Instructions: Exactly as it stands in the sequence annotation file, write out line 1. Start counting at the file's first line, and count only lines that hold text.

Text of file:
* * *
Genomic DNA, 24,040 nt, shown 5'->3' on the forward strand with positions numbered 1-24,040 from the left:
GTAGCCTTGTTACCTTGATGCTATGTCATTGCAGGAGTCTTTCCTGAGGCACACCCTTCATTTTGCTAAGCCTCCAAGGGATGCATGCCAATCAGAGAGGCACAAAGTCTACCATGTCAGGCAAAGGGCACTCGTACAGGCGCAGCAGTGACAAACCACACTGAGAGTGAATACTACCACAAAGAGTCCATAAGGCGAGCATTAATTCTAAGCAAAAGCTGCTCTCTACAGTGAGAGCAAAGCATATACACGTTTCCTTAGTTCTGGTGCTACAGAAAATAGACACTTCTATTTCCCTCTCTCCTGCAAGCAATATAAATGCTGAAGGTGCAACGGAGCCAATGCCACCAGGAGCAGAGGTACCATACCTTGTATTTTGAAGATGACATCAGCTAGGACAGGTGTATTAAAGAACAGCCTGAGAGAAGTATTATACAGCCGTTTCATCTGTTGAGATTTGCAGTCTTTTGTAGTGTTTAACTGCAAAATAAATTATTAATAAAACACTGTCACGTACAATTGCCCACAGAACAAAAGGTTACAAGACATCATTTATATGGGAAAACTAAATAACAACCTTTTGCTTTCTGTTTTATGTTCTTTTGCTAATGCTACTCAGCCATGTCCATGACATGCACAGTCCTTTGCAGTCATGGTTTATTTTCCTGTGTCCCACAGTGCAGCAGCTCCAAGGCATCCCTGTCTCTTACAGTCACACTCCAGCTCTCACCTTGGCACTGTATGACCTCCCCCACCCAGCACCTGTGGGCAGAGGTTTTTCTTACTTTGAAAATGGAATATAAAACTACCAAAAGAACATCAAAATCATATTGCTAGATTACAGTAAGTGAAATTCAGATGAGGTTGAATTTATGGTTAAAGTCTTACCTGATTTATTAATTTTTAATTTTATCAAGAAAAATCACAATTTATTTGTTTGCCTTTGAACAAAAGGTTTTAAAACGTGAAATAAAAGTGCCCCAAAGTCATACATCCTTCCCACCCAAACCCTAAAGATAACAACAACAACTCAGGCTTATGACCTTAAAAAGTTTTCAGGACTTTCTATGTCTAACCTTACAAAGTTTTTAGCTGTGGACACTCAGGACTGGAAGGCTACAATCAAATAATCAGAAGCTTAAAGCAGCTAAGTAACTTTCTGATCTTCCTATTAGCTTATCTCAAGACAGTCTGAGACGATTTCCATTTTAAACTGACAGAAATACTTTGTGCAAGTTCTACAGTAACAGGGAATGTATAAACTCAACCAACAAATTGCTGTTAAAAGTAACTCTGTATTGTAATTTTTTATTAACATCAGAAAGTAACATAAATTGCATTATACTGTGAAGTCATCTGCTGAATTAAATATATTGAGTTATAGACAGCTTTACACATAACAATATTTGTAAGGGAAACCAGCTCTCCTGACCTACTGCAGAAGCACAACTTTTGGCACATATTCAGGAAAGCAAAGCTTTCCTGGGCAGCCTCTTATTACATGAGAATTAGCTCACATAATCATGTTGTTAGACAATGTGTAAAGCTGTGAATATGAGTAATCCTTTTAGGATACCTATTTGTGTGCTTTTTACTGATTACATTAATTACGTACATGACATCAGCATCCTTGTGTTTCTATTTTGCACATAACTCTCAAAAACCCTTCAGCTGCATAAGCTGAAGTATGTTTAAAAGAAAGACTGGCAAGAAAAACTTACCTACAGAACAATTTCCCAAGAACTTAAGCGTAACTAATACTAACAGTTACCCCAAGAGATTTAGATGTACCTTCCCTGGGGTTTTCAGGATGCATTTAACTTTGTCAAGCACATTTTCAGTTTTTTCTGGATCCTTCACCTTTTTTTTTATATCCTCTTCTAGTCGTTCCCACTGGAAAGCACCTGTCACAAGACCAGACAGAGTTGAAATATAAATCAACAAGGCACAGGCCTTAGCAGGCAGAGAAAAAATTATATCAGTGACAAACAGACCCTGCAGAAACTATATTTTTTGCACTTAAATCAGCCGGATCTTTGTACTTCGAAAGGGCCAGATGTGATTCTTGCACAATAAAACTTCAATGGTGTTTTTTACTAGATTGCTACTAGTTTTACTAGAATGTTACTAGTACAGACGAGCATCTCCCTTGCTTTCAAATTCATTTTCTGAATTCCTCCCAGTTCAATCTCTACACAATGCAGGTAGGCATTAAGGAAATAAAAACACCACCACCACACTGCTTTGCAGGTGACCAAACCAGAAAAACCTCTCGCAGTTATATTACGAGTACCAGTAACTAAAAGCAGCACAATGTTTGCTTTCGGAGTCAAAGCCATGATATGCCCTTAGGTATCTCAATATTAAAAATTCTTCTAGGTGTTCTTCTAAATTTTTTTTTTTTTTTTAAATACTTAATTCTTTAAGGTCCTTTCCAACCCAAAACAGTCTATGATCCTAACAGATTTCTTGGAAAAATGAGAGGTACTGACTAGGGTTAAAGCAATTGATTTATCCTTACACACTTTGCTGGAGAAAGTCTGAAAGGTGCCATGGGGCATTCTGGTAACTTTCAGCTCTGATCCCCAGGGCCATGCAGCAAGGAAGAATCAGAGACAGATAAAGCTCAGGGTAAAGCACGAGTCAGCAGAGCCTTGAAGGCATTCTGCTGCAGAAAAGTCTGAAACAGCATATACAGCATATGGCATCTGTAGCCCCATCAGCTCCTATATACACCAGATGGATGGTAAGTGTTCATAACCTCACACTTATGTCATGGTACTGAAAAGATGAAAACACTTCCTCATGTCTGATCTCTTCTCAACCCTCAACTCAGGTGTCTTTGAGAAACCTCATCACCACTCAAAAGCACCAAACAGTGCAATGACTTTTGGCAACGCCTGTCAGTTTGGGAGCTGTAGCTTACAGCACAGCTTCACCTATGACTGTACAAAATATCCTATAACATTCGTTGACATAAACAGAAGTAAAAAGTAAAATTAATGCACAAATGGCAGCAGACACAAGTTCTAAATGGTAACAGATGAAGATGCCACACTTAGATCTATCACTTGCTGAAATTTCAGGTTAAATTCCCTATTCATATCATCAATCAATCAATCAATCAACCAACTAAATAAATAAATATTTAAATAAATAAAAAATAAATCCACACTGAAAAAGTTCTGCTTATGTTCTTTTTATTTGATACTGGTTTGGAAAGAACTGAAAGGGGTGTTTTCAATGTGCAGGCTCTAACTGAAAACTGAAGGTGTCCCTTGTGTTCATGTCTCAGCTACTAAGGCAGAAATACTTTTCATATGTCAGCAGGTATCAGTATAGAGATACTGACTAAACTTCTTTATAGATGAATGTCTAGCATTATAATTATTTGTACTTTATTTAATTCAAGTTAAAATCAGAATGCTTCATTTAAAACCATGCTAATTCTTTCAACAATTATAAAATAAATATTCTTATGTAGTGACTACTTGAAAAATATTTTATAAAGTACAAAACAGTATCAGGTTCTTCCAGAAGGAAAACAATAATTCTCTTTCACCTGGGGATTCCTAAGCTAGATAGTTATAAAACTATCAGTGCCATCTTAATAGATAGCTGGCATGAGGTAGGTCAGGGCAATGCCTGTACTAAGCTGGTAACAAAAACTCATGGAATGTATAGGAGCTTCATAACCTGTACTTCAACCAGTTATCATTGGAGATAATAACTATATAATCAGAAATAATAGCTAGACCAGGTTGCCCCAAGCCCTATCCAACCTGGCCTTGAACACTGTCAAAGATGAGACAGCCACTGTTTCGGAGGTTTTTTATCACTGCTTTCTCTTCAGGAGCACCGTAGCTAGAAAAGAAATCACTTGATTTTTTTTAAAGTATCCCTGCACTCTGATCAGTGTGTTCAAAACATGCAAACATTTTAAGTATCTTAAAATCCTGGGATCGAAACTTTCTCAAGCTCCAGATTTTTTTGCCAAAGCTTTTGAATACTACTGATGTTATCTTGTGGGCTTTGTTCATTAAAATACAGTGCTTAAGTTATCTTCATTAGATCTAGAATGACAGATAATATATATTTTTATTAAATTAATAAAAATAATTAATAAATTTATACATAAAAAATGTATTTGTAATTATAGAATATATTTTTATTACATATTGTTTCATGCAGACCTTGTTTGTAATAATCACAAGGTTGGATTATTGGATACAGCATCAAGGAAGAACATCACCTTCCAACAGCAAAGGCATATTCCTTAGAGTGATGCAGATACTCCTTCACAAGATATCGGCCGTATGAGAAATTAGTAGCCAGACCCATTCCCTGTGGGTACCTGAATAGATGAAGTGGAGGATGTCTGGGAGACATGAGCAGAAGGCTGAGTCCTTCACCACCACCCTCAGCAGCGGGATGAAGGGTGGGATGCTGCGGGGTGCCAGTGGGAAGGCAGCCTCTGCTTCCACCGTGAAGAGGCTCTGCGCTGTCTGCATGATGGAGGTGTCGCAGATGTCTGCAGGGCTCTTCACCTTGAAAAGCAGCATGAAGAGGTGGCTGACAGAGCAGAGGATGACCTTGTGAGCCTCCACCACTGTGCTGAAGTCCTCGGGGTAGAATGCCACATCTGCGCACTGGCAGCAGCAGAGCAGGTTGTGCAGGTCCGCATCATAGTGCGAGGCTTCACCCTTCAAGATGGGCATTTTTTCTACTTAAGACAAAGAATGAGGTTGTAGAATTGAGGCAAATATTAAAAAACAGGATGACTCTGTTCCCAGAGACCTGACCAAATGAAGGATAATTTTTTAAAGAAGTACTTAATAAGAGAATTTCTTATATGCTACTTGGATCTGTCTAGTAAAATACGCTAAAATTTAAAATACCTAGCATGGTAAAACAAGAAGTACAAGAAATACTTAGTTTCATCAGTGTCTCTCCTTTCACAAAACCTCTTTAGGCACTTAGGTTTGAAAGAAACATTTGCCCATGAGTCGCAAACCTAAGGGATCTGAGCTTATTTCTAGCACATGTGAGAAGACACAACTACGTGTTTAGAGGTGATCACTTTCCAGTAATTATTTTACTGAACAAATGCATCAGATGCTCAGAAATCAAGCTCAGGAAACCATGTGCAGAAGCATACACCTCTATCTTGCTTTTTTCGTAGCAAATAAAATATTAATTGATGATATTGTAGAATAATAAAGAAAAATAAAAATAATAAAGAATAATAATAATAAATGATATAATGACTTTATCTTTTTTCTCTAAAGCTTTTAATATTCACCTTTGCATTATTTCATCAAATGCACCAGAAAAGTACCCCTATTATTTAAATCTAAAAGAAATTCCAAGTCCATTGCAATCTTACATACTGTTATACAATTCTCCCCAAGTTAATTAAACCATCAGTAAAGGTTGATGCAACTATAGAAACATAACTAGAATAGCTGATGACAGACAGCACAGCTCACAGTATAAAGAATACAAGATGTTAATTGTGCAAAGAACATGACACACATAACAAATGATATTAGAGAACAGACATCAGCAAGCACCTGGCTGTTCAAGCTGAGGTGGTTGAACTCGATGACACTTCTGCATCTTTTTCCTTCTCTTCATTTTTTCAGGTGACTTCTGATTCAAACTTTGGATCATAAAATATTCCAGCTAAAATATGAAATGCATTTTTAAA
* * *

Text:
Genomic DNA, 24,040 nt, shown 5'->3' on the forward strand with positions numbered 1-24,040 from the left: